Does Aid Induce Brain Drain? The Effect of Foreign Aid on Migration Selection
Recent evidence suggests that aid induces migration. However, total migration is quite general from a policy perspective since what explains the welfare consequences of migration is the extent of emigration selection. In this paper we ask whether skilled or unskilled migration is more sensitive to aid and to the different mechanisms through which aid may affect self-selection among international emigrants. We show that aid induces positive selection. And that the effect on skilled migration is larger than the effect on unskilled migration. As possible mechanisms to explain the relation, we find that aid induces skilled migration by reducing transaction and information costs, by improving the distribution of schooling, and by helping to overcome liquidity constraints.
|Date of creation:||Dec 2010|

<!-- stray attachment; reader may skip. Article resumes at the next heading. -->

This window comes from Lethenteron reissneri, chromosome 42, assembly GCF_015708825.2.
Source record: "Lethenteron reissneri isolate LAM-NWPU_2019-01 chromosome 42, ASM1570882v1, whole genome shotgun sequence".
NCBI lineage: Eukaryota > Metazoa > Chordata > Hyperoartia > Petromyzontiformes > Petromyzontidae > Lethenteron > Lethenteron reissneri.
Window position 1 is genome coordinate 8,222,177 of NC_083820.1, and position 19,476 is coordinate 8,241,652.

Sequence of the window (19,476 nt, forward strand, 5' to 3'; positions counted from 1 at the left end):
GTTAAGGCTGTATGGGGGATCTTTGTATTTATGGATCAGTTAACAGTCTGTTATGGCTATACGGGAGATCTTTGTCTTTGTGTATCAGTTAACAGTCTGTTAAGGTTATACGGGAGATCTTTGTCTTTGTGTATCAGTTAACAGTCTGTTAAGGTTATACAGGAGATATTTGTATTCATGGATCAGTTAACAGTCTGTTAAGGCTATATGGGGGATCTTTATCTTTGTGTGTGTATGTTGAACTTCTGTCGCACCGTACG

|Date of revision:|
|Contact details of provider:|| Postal: |
Web page: http://www.fundp.ac.be/en/eco
More information through EDIRC
References listed on IDEAS
Please report citation or reference errors to , or , if you are the registered author of the cited work, log in to your RePEc Author Service profile, click on "citations" and make appropriate adjustments.:
- Alfonso Flores-Lagunes, 2007. "Finite sample evidence of IV estimators under weak instruments," Journal of Applied Econometrics, John Wiley & Sons, Ltd., vol. 22(3), pages 677-694.
- Jeff Dayton-Johnson & Louka T. Katseli, 2006. "Migration, Aid and Trade: Policy Coherence for Development," OECD Development Centre Policy Briefs 28, OECD Publishing.
When requesting a correction, please mention this item's handle: RePEc:nam:wpaper:1012. See general information about how to correct material in RePEc.
For technical questions regarding this item, or to correct its authors, title, abstract, bibliographic or download information, contact: (Marie-H�l�ne Mathieu)
If references are entirely missing, you can add them using this form.